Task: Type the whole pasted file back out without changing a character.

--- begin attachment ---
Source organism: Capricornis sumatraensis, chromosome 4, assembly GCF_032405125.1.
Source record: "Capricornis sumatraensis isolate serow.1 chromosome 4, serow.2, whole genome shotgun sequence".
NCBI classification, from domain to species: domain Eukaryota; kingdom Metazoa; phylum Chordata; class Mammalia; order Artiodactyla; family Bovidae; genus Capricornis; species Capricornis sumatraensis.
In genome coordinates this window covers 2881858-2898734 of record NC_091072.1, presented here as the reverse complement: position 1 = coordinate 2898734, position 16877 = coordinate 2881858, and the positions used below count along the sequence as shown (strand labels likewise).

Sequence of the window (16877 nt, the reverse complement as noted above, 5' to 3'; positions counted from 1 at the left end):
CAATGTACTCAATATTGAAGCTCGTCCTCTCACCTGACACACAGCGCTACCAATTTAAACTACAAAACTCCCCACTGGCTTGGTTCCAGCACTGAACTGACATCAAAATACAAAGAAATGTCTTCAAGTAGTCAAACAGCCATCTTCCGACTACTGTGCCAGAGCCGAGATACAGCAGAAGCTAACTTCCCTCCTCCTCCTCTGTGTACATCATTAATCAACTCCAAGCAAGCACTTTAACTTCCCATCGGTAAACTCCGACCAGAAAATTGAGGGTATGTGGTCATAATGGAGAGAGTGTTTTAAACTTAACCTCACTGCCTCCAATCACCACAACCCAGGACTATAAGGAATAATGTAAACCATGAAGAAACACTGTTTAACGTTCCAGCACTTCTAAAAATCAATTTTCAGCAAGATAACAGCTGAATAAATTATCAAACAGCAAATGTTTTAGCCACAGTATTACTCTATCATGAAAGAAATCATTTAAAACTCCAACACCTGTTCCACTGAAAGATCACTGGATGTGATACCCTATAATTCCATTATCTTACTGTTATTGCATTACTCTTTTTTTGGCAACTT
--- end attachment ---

Source organism: Capricornis sumatraensis, chromosome 4, assembly GCF_032405125.1.
Source record: "Capricornis sumatraensis isolate serow.1 chromosome 4, serow.2, whole genome shotgun sequence".
NCBI classification, from domain to species: domain Eukaryota; kingdom Metazoa; phylum Chordata; class Mammalia; order Artiodactyla; family Bovidae; genus Capricornis; species Capricornis sumatraensis.
In genome coordinates this window covers 2881858-2898734 of record NC_091072.1, presented here as the reverse complement: position 1 = coordinate 2898734, position 16877 = coordinate 2881858, and the positions used below count along the sequence as shown (strand labels likewise).

Sequence of the window (16877 nt, the reverse complement as noted above, 5' to 3'; positions counted from 1 at the left end):
CAATGTACTCAATATTGAAGCTCGTCCTCTCACCTGACACACAGCGCTACCAATTTAAACTACAAAACTCCCCACTGGCTTGGTTCCAGCACTGAACTGACATCAAAATACAAAGAAATGTCTTCAAGTAGTCAAACAGCCATCTTCCGACTACTGTGCCAGAGCCGAGATACAGCAGAAGCTAACTTCCCTCCTCCTCCTCTGTGTACATCATTAATCAACTCCAAGCAAGCACTTTAACTTCCCATCGGTAAACTCCGACCAGAAAATTGAGGGTATGTGGTCATAATGGAGAGAGTGTTTTAAACTTAACCTCACTGCCTCCAATCACCACAACCCAGGACTATAAGGAATAATGTAAACCATGAAGAAACACTGTTTAACGTTCCAGCACTTCTAAAAATCAATTTTCAGCAAGATAACAGCTGAATAAATTATCAAACAGCAAATGTTTTAGCCACAGTATTACTCTATCATGAAAGAAATCATTTAAAACTCCAACACCTGTTCCACTGAAAGATCACTGGATGTGATACCCTATAATTCCATTATCTTACTGTTATTGCATTACTCTTTTTTTGGCAACTT